“These officers have sworn an oath to uphold the Constitution. They have signed secrecy agreements. They quietly go about their work and try not to get too worked up over the headlines, including the fanciful notion that they spy on their fellow citizens via microwave ovens.”

CIA Director Mike Pompeo

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A Memo to Kellyanne Conway (Beltway Grind)

#poseurs | #WhatTheyVotedFor

Kellyanne Conway speaking at the 2016 Conservative Political Action Conference (CPAC) in National Harbor, Maryland, 4 March 2016. (Photo by Gage Skidmore)

MEMORANDUM

To: Kellyanne Conway

re: Fake indignance

Politico explains:

In her first TV interview in over a week, Kellyanne Conway explained her recent lack of broadcast appearances Wednesday by noting President Donald Trump’s ability to disseminate his own message and her challenges as a working mother.

“I don’t think I have to explain myself if I’m not going on TV if I’m out with four kids for three days looking at houses and schools,” the counselor to the president told Fox News’ Sean Hannity during an interview taped from the floor of the Conservative Political Action Conference in National Harbor.

She added: “A lot of my colleagues aren’t trying to figure out how to be a mother of four kids, I assure you.”

The fake indignance is the problem. Well, okay, one among so many others, sure; but for the moment, yeah, the rest of us might wonder if that posturing works outside #DimensionTrump.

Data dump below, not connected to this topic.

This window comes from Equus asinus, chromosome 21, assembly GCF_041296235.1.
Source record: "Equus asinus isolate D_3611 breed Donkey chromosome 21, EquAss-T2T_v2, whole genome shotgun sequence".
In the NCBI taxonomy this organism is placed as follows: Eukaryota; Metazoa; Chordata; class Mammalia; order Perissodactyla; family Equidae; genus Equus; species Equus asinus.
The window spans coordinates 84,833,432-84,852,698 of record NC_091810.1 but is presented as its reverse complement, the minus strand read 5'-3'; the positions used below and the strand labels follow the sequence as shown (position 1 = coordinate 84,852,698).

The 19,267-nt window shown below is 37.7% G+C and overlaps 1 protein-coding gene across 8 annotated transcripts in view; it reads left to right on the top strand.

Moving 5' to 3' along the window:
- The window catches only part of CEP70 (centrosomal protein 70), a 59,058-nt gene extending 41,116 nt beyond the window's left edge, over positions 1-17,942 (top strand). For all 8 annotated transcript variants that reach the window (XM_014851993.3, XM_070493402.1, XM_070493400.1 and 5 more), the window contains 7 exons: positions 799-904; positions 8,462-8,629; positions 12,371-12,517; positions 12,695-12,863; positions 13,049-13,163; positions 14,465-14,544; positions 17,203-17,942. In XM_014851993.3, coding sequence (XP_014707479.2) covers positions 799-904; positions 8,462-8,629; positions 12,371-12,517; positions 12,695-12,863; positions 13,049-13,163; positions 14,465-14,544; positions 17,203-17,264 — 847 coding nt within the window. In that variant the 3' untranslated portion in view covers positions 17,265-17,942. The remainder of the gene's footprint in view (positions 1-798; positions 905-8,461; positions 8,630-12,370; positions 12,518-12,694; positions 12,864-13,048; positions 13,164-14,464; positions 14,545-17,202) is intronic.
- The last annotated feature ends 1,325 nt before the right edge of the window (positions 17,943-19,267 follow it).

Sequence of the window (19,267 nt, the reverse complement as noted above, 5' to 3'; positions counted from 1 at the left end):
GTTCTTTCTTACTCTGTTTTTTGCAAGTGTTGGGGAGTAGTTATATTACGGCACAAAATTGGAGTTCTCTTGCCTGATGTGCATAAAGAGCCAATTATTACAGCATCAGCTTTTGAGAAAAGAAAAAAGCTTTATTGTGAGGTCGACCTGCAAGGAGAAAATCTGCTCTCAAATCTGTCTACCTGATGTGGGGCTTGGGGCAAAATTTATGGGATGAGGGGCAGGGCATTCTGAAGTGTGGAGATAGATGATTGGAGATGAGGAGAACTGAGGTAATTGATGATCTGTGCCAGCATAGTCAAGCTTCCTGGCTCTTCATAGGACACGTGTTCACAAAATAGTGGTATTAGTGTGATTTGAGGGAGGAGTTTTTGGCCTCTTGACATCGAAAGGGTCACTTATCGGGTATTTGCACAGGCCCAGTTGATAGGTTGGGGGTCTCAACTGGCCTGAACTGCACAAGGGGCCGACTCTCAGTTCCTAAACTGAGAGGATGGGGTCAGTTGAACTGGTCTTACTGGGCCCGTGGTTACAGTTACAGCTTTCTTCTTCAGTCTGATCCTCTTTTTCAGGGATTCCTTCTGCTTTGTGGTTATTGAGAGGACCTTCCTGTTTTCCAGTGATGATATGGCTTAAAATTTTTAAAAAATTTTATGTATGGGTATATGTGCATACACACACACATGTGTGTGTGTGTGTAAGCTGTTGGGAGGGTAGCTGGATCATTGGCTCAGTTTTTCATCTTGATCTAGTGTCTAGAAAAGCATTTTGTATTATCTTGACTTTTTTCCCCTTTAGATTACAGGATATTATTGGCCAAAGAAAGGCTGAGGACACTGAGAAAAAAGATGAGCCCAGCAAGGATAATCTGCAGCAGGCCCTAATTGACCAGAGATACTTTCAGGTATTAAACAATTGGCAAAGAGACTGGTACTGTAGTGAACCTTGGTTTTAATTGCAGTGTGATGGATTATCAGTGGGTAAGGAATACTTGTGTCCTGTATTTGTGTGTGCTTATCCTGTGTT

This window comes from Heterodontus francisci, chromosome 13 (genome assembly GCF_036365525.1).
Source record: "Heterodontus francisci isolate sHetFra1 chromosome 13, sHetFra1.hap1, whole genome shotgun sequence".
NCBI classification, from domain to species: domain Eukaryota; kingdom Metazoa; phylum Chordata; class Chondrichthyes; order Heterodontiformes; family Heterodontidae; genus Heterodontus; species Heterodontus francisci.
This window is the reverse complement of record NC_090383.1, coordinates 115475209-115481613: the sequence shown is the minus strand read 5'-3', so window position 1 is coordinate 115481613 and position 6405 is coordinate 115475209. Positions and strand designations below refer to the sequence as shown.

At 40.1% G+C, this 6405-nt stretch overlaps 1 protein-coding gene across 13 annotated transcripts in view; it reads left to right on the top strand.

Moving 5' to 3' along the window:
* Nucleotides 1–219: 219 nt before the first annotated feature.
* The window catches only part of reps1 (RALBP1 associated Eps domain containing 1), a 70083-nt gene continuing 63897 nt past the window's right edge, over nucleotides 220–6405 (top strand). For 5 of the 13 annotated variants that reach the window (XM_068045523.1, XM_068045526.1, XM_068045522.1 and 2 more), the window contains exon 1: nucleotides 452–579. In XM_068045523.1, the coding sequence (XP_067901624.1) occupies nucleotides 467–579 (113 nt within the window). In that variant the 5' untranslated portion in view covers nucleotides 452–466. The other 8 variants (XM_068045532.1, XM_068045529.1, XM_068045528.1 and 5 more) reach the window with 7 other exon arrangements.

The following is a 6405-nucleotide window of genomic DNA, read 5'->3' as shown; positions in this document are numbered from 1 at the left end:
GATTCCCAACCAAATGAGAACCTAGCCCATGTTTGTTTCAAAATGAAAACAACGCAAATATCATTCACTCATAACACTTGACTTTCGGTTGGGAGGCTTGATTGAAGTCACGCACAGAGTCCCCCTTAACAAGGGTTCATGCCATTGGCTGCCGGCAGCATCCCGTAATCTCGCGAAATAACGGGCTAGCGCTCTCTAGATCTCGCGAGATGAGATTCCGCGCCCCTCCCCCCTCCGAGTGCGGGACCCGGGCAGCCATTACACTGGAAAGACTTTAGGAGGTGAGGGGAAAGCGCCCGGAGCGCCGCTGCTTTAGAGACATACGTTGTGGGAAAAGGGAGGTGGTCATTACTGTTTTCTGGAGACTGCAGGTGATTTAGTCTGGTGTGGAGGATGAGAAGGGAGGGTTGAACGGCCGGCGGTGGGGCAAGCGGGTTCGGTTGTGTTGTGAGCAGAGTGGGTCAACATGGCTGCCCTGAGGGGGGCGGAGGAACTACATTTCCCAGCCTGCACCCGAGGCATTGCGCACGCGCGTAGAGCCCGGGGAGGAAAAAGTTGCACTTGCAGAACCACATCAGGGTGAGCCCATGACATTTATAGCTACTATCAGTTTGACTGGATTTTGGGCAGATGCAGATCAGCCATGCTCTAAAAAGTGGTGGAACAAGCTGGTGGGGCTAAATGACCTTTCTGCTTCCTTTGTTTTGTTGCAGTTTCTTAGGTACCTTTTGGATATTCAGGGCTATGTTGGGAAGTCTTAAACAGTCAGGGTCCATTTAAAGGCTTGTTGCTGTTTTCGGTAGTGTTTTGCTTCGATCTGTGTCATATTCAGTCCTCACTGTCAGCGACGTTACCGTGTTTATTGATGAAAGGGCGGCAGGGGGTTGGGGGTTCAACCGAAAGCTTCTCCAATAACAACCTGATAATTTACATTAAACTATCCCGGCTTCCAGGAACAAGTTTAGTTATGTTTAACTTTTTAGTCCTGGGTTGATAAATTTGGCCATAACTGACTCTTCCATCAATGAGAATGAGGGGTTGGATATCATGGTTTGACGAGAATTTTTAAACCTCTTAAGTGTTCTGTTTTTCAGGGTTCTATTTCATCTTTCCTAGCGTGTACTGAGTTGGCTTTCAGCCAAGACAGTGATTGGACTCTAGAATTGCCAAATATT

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#DimensionSteve (Theme Song Edition)

#trumpswindle | #WhatTheyVotedFor

President Donald Trump delivers remarks at a press conference in the East Room of the White House, in Washington, D.C., 16 February 2017. (Photo: Associated Press)

Notes and quotes from Steve Benen, at MaddowBlog, 20 February 2017:

#ProbablyNot: “If it makes Sweden feel any better, many Americans often have no idea what Trump is saying, either.”

#WatersEdge: “As a factual matter, the senator is a Maverick in Name Only.”

#WhatTheyVotedFor: “There’s no reason to go along with this as if it were somehow normal.”

#GettingWorseNotBetter: “Republicans may be eager to blast Democratic ‘obstruction’ and partisan delays, but the truth of the matter is simple: Democrats can’t block nominees who don’t exist.”

#McCarthysMouth: “That’s the kind of quote that could use some clarification.”

#Backfill: “The era of ‘fuzzy math’ is back with a vengeance.”

#WhyGovernmentDoesntWork: “So, the nation’s Education Secretary, even now, isn’t sure the position she now holds should exist―apparently because she’s still not on board with the idea of having a federal Department of Education, which she now leads.”

#MatthewFifteenElevenα: “The president is himself on board with the ‘Never-Mind-What-Trump-Said’ approach to foreign policy.”

#PutiPoodle: “Why Cohen would tell two very different stories to two different newspapers is unclear.”